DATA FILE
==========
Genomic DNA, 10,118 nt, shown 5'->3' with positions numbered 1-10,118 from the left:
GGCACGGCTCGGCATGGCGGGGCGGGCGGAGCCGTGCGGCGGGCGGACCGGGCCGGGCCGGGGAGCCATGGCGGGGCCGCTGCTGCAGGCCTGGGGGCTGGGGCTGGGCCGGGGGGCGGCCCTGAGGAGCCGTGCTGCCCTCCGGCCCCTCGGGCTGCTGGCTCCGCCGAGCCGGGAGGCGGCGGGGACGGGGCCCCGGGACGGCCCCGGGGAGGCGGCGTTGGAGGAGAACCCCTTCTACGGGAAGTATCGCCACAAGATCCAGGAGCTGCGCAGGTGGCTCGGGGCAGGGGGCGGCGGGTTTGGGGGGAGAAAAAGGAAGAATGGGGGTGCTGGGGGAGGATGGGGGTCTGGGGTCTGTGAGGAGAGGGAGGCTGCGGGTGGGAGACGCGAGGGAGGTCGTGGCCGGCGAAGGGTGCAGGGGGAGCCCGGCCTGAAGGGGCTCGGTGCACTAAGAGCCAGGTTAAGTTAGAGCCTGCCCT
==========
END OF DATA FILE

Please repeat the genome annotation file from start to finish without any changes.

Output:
Genomic DNA, 10,118 nt, shown 5'->3' with positions numbered 1-10,118 from the left:
GGCACGGCTCGGCATGGCGGGGCGGGCGGAGCCGTGCGGCGGGCGGACCGGGCCGGGCCGGGGAGCCATGGCGGGGCCGCTGCTGCAGGCCTGGGGGCTGGGGCTGGGCCGGGGGGCGGCCCTGAGGAGCCGTGCTGCCCTCCGGCCCCTCGGGCTGCTGGCTCCGCCGAGCCGGGAGGCGGCGGGGACGGGGCCCCGGGACGGCCCCGGGGAGGCGGCGTTGGAGGAGAACCCCTTCTACGGGAAGTATCGCCACAAGATCCAGGAGCTGCGCAGGTGGCTCGGGGCAGGGGGCGGCGGGTTTGGGGGGAGAAAAAGGAAGAATGGGGGTGCTGGGGGAGGATGGGGGTCTGGGGTCTGTGAGGAGAGGGAGGCTGCGGGTGGGAGACGCGAGGGAGGTCGTGGCCGGCGAAGGGTGCAGGGGGAGCCCGGCCTGAAGGGGCTCGGTGCACTAAGAGCCAGGTTAAGTTAGAGCCTGCCCT